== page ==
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Full-Text Articles in Law

The Submerged Administrative State, Gabriel Scheffler, Daniel E. Walters May 2024

The Submerged Administrative State, Gabriel Scheffler, Daniel E. Walters

Faculty Scholarship

The United States government is experiencing a reputation crisis: after decades of declining public trust, many Americans have lost confidence in the government’s capacity to perform its basic functions. While various explanations have been offered for this worrying trend, these existing accounts overlook a key factor: people are unfamiliar with the institutions that actually do most of the governing—administrative agencies—and they devalue what they cannot easily observe. The “submerged” nature of the administrative state is, we argue, a central reason for declining trust in government.

This Article shows that the administrative state is systematically submerged in two ways. First, administrative …


The Perennial Eclipse: Race, Immigration, And How Latinx Count In American Politics, Rachel F. Moran May 2024

The Perennial Eclipse: Race, Immigration, And How Latinx Count In American Politics, Rachel F. Moran

Faculty Scholarship

In 2016, the U.S. Supreme Court decided Evenwel v. Abbott, a case challenging the use of total population in state legislative apportionment as a violation of the Equal Protection Clause. The plaintiffs sued Texas, alleging that the State impermissibly diluted their voting power because they lived in areas with a high proportion of voting-age citizens. When total population was used to draw district lines, the plaintiffs had to compete with more voters to get their desired electoral outcomes than was true for voters in districts with low proportions of voting-age citizens. The Court rejected the argument, finding that states enjoy …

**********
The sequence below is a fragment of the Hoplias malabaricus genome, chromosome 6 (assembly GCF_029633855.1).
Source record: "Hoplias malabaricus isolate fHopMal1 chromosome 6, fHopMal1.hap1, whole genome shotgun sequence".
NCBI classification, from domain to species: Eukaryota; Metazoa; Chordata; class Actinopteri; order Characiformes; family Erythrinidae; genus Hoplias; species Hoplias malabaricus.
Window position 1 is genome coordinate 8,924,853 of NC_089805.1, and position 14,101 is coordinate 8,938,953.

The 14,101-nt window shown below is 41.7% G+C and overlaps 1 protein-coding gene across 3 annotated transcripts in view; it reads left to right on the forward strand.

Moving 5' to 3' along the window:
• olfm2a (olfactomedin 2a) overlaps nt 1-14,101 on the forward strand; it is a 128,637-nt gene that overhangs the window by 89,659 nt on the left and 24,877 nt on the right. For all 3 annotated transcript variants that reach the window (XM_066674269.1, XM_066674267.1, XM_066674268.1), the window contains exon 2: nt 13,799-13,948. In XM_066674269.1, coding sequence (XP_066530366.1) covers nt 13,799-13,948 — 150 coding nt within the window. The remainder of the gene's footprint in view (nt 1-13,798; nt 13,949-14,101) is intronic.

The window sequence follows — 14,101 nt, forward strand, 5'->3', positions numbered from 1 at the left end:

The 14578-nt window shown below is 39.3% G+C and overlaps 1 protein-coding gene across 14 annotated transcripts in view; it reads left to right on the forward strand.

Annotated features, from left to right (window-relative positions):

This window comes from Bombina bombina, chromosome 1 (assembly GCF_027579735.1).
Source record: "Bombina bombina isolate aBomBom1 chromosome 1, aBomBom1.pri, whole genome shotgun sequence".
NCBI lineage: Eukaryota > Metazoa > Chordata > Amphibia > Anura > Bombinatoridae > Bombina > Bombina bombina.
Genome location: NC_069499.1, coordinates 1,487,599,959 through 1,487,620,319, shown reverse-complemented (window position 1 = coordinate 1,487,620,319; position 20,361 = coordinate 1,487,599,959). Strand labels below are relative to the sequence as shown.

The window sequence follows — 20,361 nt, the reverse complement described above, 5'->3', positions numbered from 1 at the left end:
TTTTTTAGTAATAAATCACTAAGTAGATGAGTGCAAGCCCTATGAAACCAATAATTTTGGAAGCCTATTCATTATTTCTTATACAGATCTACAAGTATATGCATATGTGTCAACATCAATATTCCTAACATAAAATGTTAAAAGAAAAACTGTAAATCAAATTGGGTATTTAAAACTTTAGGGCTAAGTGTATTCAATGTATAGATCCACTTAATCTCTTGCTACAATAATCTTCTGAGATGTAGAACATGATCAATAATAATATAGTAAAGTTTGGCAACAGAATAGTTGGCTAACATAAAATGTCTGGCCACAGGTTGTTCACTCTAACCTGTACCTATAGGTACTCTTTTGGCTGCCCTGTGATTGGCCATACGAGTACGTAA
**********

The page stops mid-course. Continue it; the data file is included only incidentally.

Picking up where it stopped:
Four Futures Of Chevron Deference, Daniel E. Walters Mar 2024

Four Futures Of Chevron Deference, Daniel E. Walters

Faculty Scholarship

In two upcoming cases, the Supreme Court will consider whether to overturn the Chevron doctrine, which, since 1984, has required courts to defer to reasonable agency interpretations of otherwise ambiguous statutes. In this short essay, I defend the proposition that, even on death’s door, Chevron deference is likely to be resurrected, and I offer a simple positive political theory model that helps explain why. The core insight of this model is that the prevailing approach to judicial review of agency interpretations of law is politically contingent—that is, it is likely to represent an equilibrium that efficiently maximizes the Supreme Court’s …


The Major Questions Doctrine At The Boundaries Of Interpretive Law, Daniel E. Walters Jan 2024

The Major Questions Doctrine At The Boundaries Of Interpretive Law, Daniel E. Walters

Faculty Scholarship